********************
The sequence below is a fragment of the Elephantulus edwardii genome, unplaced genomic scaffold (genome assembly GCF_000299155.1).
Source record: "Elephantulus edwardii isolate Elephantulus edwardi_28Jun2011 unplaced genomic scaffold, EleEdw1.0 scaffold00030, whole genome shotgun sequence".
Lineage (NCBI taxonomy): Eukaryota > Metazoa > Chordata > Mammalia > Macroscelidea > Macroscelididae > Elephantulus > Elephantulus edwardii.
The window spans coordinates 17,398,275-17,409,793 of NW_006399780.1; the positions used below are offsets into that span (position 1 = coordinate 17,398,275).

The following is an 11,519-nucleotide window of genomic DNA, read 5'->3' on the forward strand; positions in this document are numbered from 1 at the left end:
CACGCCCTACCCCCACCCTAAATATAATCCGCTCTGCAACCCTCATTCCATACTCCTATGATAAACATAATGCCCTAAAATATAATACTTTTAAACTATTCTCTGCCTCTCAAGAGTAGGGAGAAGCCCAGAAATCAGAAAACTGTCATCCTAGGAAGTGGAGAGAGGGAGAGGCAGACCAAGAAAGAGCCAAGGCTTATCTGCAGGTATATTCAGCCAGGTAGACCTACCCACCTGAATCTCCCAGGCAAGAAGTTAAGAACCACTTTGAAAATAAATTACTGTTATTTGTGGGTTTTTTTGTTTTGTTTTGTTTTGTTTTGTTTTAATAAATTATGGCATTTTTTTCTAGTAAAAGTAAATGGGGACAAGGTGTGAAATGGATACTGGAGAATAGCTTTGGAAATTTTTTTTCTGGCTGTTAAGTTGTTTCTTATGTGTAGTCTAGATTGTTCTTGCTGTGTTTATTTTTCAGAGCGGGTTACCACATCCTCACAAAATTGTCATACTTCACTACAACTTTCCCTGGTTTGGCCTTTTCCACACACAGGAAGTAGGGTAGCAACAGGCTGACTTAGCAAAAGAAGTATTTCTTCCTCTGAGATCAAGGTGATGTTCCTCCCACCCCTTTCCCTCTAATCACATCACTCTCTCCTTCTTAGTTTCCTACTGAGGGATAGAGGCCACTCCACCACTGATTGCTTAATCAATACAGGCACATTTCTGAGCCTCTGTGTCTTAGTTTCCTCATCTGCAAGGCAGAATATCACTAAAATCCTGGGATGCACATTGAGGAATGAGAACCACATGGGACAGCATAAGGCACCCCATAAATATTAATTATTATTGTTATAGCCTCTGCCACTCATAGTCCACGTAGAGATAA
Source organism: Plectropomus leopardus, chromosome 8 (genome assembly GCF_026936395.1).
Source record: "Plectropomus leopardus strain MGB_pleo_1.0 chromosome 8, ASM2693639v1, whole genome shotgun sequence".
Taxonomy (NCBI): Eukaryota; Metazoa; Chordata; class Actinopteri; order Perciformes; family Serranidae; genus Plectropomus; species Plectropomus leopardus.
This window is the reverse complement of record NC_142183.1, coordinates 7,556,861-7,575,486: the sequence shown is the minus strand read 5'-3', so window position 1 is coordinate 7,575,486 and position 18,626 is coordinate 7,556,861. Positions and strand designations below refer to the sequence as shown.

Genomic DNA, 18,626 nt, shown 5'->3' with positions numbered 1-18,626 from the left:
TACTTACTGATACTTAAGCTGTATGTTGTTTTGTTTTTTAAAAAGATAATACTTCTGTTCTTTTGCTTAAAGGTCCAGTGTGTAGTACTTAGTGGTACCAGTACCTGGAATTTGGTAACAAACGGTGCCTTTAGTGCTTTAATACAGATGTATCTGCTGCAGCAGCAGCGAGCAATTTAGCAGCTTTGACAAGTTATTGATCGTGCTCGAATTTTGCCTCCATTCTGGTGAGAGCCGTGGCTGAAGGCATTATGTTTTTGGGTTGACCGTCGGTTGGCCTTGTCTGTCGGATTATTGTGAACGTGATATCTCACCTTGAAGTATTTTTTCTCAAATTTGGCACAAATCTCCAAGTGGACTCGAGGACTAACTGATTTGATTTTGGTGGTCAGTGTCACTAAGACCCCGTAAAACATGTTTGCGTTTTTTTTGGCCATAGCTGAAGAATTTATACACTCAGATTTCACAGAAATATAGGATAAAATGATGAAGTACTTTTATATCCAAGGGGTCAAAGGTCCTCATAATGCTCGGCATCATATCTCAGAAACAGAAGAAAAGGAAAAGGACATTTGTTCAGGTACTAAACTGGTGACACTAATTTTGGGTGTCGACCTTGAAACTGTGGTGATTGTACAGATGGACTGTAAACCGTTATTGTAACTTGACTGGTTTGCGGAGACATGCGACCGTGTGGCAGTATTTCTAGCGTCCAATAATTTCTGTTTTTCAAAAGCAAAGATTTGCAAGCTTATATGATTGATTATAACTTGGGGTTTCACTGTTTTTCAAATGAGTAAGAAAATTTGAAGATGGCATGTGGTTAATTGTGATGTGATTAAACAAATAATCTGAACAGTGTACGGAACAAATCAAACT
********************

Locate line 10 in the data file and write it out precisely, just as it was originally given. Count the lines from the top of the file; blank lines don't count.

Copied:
This window is the reverse complement of record NC_142183.1, coordinates 7,556,861-7,575,486: the sequence shown is the minus strand read 5'-3', so window position 1 is coordinate 7,575,486 and position 18,626 is coordinate 7,556,861. Positions and strand designations below refer to the sequence as shown.